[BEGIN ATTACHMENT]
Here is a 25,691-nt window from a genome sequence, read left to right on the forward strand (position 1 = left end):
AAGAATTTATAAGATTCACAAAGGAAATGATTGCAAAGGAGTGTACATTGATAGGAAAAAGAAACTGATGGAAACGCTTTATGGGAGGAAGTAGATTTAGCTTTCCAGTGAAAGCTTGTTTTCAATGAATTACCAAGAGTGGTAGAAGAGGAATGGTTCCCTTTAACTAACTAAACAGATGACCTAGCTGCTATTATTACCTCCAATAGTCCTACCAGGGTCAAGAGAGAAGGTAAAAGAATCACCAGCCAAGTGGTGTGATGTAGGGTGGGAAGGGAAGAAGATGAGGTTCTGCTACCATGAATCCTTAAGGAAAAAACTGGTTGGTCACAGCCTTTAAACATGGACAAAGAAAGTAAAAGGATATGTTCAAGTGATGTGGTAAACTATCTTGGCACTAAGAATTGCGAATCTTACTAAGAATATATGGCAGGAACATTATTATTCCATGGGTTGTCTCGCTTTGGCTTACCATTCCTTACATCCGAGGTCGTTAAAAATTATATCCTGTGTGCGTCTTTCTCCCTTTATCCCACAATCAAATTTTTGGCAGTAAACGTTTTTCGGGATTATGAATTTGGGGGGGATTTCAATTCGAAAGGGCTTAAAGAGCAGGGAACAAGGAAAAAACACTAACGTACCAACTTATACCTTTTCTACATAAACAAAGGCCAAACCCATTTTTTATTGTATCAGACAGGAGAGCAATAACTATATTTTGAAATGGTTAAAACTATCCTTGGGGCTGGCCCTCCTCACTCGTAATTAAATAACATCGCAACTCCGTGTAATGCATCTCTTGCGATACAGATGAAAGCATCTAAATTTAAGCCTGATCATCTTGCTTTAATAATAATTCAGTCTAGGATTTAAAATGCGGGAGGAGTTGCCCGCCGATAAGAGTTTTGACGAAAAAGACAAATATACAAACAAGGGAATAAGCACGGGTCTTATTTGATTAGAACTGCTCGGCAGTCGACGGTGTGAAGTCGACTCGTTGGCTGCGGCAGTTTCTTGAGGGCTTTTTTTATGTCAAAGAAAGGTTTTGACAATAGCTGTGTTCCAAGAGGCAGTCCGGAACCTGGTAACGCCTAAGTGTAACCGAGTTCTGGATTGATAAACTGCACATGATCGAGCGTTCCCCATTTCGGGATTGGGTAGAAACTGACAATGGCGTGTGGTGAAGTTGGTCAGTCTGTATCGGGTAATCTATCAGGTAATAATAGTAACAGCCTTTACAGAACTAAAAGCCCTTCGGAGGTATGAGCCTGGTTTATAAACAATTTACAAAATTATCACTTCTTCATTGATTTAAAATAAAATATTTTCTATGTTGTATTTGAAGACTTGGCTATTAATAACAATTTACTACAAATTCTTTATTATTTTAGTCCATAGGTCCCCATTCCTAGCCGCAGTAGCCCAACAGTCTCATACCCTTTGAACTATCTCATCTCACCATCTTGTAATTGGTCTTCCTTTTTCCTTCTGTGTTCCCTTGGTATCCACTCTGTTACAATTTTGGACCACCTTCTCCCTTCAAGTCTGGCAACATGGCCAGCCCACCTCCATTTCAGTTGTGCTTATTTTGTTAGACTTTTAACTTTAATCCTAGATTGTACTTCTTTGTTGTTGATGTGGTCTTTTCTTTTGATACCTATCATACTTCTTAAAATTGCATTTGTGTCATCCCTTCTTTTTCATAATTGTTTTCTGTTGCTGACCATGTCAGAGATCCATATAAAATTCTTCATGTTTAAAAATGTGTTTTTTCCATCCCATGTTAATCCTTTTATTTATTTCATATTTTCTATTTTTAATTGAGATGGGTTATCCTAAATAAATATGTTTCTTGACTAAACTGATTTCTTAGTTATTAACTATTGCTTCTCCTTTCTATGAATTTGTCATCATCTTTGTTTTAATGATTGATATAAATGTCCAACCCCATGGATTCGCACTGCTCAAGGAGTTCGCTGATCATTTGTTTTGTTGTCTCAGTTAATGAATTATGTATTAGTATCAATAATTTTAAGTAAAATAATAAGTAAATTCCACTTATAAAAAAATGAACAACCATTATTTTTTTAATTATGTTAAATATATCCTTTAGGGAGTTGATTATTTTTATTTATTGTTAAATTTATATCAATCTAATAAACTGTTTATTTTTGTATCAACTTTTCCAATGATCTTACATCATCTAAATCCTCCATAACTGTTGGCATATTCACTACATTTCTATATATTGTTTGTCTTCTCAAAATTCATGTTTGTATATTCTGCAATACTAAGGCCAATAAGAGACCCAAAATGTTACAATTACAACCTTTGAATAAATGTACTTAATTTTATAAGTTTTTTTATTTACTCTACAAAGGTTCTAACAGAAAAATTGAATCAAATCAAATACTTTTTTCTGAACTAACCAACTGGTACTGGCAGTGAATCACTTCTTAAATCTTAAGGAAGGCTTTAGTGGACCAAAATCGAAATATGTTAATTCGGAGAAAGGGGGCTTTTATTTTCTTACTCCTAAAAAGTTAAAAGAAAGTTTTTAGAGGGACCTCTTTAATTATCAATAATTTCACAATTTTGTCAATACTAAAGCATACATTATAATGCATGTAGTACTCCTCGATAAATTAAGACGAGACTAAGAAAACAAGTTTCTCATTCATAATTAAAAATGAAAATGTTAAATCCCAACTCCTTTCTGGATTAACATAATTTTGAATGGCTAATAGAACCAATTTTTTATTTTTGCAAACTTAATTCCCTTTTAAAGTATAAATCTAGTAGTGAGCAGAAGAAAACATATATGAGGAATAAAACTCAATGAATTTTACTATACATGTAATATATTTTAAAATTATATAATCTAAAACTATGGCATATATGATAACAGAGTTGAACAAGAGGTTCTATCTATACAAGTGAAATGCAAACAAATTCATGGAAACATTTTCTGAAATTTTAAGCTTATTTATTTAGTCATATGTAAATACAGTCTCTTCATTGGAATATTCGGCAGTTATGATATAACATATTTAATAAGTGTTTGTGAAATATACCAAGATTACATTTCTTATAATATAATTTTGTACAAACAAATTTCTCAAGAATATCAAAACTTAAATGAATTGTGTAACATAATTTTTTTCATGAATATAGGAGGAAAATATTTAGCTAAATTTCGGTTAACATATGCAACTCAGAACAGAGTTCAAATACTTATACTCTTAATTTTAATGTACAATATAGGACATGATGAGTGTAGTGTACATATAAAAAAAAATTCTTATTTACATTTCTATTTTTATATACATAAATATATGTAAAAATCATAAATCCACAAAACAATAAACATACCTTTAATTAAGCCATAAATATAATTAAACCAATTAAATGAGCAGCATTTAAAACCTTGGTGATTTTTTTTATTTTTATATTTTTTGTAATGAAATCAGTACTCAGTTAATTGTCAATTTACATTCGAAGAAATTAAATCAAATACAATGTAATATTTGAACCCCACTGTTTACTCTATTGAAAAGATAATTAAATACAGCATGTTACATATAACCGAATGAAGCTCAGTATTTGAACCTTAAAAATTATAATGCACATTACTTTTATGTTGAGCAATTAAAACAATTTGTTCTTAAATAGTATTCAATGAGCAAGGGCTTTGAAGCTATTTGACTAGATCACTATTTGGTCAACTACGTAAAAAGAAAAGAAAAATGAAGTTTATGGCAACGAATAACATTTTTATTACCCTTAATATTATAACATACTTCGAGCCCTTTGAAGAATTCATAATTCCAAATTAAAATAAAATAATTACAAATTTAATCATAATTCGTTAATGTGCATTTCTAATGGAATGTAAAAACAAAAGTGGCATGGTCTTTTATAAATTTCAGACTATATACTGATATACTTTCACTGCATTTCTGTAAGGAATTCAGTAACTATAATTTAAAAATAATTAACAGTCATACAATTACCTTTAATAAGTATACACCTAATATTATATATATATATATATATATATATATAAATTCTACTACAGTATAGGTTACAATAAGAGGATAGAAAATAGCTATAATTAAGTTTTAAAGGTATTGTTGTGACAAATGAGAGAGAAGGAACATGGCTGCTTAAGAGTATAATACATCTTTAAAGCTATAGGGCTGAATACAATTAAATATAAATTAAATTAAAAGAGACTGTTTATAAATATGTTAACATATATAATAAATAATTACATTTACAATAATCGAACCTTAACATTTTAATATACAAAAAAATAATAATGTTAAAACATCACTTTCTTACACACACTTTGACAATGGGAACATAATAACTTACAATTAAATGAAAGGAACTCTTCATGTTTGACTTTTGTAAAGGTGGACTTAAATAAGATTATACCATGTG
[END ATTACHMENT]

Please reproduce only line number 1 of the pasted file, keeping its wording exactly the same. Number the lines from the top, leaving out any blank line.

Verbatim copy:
Here is a 25,691-nt window from a genome sequence, read left to right on the forward strand (position 1 = left end):